Why India’s athletes and sports federations should not be worried that budgets have been ‘reduced’ in an Olympic year
Should then India’s athletes and National Sports Federations be worried that the budgets have been ‘reduced’ in the Olympic year? We try to simplify matters:
In the last Budget, Assistance to National Sports Federations was estimated at Rs 245 crore but the actual spends on that account ended up at Rs 300.85 crore.
There is no doubt that India can do with a lot more influx of finances into its sport. But with the creamy layer of just around 300-500 athletes, the elite are fairly well provided for.
With the budget estimate providing for assistance to National Sports Federations remaining pegged at Rs. 245.00 crore, National Sports Federations need not have hit the panic button.
The first reactions in the Indian sporting firmament to the Union Budget were not the most encouraging. They suggested that in raising the allocation for Khelo India and ‘reducing’ the financial assistance to National Sports Federations, someone was missing the woods for the trees. In the absence of a word from the Ministry of Youth Affairs and Sports, that view gained ground.
Viewed from the distance, from well before the 118-member Indian contingent returned with two medals from Rio de Janeiro in 2016, the Ministry of Youth Affairs and Sports has been quite liberal in accepting every demand that athletes have been able to justify. It has been responsive to the needs of the athletes that it would not risk reducing their budgeted allocation.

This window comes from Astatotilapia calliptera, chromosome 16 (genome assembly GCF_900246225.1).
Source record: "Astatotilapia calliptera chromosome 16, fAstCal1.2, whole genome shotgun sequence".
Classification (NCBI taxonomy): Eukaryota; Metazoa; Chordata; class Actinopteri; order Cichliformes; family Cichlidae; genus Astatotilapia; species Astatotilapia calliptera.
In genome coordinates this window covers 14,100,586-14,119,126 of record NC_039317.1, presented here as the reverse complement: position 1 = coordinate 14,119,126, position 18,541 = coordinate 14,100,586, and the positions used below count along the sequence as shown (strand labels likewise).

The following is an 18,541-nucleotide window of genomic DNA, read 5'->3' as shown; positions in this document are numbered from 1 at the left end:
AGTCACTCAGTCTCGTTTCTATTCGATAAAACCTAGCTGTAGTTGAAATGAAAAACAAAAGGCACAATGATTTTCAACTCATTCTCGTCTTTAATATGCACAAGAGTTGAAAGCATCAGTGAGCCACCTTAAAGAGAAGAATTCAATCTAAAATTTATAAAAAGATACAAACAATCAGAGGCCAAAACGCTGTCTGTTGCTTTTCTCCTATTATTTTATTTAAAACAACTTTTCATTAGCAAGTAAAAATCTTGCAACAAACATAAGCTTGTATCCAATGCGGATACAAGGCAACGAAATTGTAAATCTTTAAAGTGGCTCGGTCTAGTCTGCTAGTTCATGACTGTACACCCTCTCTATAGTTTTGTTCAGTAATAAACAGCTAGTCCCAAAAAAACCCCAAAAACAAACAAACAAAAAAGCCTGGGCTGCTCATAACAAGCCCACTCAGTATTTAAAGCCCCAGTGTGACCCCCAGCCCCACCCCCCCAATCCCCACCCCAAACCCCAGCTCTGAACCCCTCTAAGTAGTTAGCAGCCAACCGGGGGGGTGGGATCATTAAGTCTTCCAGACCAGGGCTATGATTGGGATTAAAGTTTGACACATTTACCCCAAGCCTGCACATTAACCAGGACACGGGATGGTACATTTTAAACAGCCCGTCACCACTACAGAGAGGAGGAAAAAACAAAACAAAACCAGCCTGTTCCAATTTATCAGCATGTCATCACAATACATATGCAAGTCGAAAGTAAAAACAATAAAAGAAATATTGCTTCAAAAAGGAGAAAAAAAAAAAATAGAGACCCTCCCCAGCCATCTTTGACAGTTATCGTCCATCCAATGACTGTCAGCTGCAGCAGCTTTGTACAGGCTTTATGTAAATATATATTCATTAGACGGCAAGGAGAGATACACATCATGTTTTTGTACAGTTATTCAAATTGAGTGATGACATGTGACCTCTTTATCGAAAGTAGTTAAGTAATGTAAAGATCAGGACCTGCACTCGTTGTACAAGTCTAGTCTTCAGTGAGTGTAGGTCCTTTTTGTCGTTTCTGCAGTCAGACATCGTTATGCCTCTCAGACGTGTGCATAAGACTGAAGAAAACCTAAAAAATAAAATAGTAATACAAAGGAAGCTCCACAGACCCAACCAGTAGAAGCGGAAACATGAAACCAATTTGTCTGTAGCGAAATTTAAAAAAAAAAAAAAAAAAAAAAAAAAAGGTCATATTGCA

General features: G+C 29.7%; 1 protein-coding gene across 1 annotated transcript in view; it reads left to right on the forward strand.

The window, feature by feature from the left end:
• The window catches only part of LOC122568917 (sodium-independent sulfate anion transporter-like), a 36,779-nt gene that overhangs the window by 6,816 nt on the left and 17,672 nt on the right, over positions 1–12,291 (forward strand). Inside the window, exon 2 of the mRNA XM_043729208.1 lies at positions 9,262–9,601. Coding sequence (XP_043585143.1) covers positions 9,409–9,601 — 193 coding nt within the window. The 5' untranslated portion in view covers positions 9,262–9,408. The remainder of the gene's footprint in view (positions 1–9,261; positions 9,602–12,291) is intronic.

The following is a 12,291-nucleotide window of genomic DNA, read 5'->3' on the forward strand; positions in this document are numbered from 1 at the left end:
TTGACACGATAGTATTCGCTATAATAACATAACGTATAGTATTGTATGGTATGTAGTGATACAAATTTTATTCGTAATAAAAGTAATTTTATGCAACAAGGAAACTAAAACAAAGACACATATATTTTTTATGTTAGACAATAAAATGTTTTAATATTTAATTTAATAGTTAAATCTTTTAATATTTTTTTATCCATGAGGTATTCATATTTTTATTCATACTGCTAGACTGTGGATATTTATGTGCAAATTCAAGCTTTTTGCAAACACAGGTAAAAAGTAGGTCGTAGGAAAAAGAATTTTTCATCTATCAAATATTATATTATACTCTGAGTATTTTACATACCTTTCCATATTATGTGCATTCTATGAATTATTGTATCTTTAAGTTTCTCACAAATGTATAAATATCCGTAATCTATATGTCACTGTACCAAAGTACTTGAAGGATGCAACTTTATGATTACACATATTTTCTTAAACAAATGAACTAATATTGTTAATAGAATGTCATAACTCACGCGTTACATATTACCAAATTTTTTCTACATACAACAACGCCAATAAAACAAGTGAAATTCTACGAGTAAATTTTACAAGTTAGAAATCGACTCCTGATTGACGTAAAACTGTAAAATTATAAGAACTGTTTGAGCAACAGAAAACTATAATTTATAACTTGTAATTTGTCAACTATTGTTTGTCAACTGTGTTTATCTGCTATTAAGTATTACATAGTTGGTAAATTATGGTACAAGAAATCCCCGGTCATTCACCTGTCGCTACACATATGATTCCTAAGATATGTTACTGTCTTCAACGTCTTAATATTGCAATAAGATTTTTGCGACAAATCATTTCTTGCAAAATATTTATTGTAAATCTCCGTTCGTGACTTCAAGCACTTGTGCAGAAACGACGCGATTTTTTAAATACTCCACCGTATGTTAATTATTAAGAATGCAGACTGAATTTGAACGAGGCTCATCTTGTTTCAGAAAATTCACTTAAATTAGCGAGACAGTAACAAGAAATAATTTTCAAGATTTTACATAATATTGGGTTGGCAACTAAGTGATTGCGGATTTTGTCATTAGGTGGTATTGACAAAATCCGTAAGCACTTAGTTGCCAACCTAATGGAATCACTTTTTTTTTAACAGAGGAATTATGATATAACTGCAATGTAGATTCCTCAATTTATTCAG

Should then India’s athletes and National Sports Federations be worried that the budgets have been ‘reduced’ in the Olympic year? Firstly, most of the preparations for the Olympic Games will already have been completed and the expenses of the elite athletes (some qualified and many yet to qualify for the Olympic Games) have already been sanctioned by the Target Olympic Podium.
Let us try and simplify matters.
In the Budget, three accounting heads directly affect India’s elite athletes and National Sports Federations — Assistance to National Sports Federations, Incentives to Sportspersons and National Sports Development Fund. A fourth accounting head, National Welfare Fund for Sportspersons, looks after the needs of outstanding former sportspersons living in indigent circumstances.
The biggest component, Assistance to National Sports Federations, covers costs of sending teams abroad for training and competition, for conducting international tournaments in India, for conducting National Championships and for procuring sports equipment. Besides, assistance is extended in conducting coaching camps to prepare national teams and employing foreign coaches.
In the last Budget, Assistance to National Sports Federations was estimated at Rs 245 crore but the actual spends on that account ended up at Rs 300.85 crore. It shows that the Ministry has managed to secure an extra 22 per cent funding for the National Sports Federations in the year 2019-20.
If anything, there was a sharp drop on this account from Rs 342.00 crore to Rs 245.00 crore between 2018-19 and 2019-20. No National Sports Federation or athlete cried hoarse when this happened, not even when the amount was revised to Rs 245.13 crore in the budget presented on 5 July, 2019. It does come as a surprise that athletes and Federations have rung alarm bells now.